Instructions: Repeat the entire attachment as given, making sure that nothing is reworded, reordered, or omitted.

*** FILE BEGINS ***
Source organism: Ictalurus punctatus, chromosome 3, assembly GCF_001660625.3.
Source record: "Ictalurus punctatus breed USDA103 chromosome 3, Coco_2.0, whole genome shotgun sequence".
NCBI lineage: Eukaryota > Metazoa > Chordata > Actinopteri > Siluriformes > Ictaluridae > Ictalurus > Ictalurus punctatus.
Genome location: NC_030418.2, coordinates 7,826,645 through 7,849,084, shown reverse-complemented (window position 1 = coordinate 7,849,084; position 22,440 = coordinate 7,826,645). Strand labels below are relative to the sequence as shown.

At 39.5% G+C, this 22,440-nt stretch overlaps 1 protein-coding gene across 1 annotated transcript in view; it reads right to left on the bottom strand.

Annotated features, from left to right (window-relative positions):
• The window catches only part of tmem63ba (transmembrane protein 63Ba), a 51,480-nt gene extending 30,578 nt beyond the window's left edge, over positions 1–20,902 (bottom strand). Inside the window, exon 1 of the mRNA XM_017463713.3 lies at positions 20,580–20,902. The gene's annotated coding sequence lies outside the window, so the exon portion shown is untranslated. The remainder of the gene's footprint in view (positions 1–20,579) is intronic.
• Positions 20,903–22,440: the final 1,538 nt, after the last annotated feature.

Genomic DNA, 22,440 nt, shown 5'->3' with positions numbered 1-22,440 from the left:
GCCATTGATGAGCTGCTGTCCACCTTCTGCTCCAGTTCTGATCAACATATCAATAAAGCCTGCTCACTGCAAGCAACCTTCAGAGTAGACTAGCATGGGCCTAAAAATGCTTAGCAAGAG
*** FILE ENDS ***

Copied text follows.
Source organism: Ictalurus punctatus, chromosome 3, assembly GCF_001660625.3.
Source record: "Ictalurus punctatus breed USDA103 chromosome 3, Coco_2.0, whole genome shotgun sequence".
NCBI lineage: Eukaryota > Metazoa > Chordata > Actinopteri > Siluriformes > Ictaluridae > Ictalurus > Ictalurus punctatus.
Genome location: NC_030418.2, coordinates 7,826,645 through 7,849,084, shown reverse-complemented (window position 1 = coordinate 7,849,084; position 22,440 = coordinate 7,826,645). Strand labels below are relative to the sequence as shown.

At 39.5% G+C, this 22,440-nt stretch overlaps 1 protein-coding gene across 1 annotated transcript in view; it reads right to left on the bottom strand.

Annotated features, from left to right (window-relative positions):
• The window catches only part of tmem63ba (transmembrane protein 63Ba), a 51,480-nt gene extending 30,578 nt beyond the window's left edge, over positions 1–20,902 (bottom strand). Inside the window, exon 1 of the mRNA XM_017463713.3 lies at positions 20,580–20,902. The gene's annotated coding sequence lies outside the window, so the exon portion shown is untranslated. The remainder of the gene's footprint in view (positions 1–20,579) is intronic.
• Positions 20,903–22,440: the final 1,538 nt, after the last annotated feature.

Genomic DNA, 22,440 nt, shown 5'->3' with positions numbered 1-22,440 from the left:
GCCATTGATGAGCTGCTGTCCACCTTCTGCTCCAGTTCTGATCAACATATCAATAAAGCCTGCTCACTGCAAGCAACCTTCAGAGTAGACTAGCATGGGCCTAAAAATGCTTAGCAAGAG